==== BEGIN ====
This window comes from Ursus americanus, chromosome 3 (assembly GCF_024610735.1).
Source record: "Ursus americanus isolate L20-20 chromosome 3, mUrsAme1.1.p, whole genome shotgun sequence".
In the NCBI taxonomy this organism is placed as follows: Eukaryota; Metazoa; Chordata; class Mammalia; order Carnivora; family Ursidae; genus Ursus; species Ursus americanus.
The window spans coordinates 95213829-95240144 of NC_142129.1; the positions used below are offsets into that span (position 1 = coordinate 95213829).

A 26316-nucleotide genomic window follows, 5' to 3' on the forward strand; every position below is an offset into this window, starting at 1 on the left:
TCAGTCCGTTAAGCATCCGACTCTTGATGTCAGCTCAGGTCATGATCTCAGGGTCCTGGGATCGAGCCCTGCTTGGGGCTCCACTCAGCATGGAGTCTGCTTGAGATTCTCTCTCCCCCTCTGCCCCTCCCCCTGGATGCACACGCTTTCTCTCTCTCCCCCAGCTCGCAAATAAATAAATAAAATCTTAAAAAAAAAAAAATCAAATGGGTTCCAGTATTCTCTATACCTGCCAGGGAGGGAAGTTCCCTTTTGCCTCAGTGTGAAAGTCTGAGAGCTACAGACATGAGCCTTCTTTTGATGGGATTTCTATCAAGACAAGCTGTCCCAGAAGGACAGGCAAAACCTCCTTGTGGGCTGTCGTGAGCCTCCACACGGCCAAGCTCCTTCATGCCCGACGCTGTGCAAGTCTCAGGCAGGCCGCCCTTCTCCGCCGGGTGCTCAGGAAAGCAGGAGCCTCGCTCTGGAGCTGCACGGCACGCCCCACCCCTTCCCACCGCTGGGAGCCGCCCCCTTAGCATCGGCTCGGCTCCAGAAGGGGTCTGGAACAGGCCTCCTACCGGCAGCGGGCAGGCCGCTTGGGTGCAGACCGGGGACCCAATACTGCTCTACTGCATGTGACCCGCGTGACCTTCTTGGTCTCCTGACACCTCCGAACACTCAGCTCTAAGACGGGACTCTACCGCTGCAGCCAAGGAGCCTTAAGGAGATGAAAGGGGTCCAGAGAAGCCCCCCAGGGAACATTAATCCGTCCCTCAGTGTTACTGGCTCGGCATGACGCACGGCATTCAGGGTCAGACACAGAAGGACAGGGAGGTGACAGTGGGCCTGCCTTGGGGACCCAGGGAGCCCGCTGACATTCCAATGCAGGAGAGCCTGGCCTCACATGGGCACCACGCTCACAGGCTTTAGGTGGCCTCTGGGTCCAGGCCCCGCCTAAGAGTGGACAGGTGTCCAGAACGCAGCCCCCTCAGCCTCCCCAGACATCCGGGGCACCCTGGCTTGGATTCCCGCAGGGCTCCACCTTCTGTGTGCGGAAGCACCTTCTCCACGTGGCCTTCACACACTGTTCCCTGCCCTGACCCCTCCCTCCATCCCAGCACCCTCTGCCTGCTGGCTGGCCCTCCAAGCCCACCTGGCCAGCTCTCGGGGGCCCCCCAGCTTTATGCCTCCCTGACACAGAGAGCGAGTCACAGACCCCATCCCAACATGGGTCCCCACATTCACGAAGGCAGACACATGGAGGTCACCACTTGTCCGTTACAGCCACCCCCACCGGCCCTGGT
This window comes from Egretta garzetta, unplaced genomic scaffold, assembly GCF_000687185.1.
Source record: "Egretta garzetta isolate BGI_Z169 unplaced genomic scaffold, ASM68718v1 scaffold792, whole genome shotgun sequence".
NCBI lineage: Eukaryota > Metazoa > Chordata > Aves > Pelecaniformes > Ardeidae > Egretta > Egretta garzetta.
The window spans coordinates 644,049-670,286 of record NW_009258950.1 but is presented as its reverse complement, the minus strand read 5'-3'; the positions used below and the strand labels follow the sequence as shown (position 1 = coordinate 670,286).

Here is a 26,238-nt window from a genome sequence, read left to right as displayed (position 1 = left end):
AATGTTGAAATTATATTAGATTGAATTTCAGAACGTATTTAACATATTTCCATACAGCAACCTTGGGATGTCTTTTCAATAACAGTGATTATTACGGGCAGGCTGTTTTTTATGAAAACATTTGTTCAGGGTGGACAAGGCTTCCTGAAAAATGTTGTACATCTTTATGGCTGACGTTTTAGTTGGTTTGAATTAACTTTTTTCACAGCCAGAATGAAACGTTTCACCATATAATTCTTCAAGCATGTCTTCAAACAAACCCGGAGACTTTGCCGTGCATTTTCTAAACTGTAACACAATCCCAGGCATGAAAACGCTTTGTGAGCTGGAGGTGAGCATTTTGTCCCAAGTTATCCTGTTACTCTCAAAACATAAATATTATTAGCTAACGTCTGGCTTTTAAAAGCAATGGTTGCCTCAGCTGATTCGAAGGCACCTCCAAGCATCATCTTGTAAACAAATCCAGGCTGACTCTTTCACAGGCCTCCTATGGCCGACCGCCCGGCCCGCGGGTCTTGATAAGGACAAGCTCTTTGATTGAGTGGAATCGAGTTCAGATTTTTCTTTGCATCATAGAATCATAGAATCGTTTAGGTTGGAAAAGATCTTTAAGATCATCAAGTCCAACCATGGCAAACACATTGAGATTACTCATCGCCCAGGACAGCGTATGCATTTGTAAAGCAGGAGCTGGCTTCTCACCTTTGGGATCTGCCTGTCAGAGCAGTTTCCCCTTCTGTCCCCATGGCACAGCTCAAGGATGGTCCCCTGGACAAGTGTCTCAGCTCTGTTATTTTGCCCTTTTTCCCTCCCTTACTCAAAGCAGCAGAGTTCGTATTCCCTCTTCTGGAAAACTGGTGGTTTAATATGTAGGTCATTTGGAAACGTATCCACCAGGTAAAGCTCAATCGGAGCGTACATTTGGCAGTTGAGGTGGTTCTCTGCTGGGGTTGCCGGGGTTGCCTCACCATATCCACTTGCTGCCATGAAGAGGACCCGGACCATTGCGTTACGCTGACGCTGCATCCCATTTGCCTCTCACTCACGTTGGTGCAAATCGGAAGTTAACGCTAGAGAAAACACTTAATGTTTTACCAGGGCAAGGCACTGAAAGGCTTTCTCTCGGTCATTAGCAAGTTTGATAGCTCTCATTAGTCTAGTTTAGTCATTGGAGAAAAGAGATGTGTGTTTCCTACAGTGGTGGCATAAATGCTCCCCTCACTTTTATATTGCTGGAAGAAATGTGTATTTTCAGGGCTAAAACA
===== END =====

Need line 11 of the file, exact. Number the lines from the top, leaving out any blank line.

Here is a 26,238-nt window from a genome sequence, read left to right as displayed (position 1 = left end):